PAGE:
But in 2019, Twitter suspended Iran’s Supreme Leader Ayatollah Ali Khamenei’s account over a tweet that said the fatwa against Rushdie was “solid and irrevocable”.
Rushdie, 75, has lived relatively openly in recent years.
He was about to deliver a lecture at the Chautauqua Institution in western New York on the importance of the United States as a haven for targeted artists when police say a 24-year-old man rushed onto the stage and stabbed him.
The suspect in the stabbing, Hadi Matar of Fairview, New Jersey, pleaded not guilty to charges of attempted murder and assault at a court appearance on Saturday, his court-appointed lawyer, Nathaniel Barone, told Reuters.
An initial law enforcement review of Matar’s social media accounts showed he was sympathetic to Shiite extremism and Iran’s Islamic Revolutionary Guard Corps (IRGC), according to NBC New York. The Guards acts as a powerful faction that Washington accuses of carrying out a global extremist campaign.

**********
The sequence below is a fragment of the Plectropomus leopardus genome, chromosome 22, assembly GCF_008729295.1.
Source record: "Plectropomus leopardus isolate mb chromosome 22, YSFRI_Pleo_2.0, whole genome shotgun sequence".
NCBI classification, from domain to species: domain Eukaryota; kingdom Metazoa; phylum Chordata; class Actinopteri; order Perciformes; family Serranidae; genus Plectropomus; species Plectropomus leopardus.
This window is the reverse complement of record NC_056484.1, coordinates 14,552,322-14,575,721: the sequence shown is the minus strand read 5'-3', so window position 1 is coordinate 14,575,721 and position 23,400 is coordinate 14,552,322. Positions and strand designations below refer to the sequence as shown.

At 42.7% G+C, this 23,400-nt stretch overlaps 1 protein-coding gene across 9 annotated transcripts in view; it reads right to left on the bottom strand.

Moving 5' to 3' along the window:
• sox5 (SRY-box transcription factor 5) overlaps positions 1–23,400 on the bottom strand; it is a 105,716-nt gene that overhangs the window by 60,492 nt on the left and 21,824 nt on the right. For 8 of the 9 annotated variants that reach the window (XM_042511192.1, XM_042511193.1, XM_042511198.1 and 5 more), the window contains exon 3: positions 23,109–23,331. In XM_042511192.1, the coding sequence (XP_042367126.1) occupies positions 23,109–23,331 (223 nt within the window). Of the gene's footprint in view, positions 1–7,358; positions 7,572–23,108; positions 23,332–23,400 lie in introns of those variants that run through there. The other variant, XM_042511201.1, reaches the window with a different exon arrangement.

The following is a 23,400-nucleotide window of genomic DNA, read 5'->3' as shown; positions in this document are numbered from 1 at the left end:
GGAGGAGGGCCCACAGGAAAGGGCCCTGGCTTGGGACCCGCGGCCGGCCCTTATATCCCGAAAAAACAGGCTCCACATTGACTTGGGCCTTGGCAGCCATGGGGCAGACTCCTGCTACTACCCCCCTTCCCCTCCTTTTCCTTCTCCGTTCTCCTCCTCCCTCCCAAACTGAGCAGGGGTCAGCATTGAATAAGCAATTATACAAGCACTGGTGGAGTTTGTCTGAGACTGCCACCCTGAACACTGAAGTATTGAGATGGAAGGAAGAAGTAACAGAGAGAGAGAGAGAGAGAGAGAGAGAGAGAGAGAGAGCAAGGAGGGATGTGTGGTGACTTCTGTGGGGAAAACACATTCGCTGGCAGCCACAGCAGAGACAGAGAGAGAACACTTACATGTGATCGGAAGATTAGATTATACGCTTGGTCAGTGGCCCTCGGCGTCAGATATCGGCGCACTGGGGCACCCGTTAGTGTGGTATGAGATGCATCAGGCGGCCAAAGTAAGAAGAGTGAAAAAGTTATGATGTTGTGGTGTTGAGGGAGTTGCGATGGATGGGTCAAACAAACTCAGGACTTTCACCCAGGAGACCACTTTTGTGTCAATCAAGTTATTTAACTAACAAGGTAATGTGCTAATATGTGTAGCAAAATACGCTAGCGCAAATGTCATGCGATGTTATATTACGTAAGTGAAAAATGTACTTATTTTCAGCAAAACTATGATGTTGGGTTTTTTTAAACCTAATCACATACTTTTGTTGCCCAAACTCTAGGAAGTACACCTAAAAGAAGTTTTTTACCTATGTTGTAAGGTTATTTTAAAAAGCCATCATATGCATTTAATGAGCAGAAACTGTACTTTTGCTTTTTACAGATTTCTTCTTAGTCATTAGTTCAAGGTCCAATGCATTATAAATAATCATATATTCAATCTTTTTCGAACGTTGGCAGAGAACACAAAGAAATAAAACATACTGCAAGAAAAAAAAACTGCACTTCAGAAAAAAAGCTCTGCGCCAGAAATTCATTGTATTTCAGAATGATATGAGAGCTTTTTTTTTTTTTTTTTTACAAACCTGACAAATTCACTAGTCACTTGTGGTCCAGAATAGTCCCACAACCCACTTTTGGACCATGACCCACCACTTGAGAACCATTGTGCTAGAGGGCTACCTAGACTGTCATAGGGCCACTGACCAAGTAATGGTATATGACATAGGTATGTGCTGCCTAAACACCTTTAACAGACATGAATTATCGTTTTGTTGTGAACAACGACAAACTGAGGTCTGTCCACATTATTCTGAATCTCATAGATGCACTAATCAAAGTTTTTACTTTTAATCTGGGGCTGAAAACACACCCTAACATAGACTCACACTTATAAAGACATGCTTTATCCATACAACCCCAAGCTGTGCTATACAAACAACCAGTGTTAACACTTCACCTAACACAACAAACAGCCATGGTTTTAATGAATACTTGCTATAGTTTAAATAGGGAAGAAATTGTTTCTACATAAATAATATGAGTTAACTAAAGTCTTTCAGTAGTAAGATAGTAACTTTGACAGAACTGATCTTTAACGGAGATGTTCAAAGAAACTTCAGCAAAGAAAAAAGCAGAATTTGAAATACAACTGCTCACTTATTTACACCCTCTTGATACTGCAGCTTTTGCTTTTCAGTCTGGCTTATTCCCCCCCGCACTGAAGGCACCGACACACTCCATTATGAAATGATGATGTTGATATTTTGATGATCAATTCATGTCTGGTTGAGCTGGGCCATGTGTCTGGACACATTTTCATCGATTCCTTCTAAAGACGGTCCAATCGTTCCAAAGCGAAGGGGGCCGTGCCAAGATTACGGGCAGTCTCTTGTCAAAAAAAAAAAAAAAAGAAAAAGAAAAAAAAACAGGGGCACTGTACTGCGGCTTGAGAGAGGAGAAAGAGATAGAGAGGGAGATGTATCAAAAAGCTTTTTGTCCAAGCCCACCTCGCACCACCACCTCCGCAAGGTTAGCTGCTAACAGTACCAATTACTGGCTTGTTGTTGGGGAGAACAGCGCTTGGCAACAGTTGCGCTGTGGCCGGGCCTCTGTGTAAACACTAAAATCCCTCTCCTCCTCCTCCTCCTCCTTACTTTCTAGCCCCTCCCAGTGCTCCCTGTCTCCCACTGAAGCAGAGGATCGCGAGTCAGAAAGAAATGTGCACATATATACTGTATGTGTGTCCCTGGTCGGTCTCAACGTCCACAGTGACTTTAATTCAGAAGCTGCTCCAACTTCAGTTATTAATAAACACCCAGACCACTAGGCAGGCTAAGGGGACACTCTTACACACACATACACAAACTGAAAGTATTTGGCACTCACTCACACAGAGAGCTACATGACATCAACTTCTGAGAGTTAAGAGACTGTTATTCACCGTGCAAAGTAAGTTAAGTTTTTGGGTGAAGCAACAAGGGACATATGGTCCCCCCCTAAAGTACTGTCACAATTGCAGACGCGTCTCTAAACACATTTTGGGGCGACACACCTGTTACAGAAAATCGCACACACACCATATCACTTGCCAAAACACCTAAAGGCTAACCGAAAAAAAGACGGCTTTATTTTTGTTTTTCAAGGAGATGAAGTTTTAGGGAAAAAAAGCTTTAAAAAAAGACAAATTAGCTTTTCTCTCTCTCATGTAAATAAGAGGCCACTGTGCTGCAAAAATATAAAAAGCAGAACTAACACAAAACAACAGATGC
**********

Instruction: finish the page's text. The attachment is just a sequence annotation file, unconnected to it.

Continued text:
Ministry spokesperson Kanaani said Rushdie had “exposed himself to popular outrage by insulting Islamic sanctities and crossing the red lines of 1.5 billion Muslims”.
He said Iran had no other information about the novelist’s suspected assailant except what had appeared in media.
Hardline Iranian state media outlets celebrated the attack with headlines including “Satan has been blinded” and some Iranians voiced support online for the stabbing.
Matar was the son of a man from Yaroun in southern Lebanon, according to Ali Tehfe, the town’s mayor. Matar’s parents emigrated to the United States, where he was born and raised, the mayor said, adding he had no information on their political views.
The Iran-backed armed group Hezbollah holds significant sway in Yaroun, where posters of Khomeini and slain IRGC commander Qassem Soleimani, who was killed by a US drone strike in 2020, adorned walls at the weekend.
A Hezbollah official told Reuters on Saturday that the group had no additional information on the attack on Rushdie.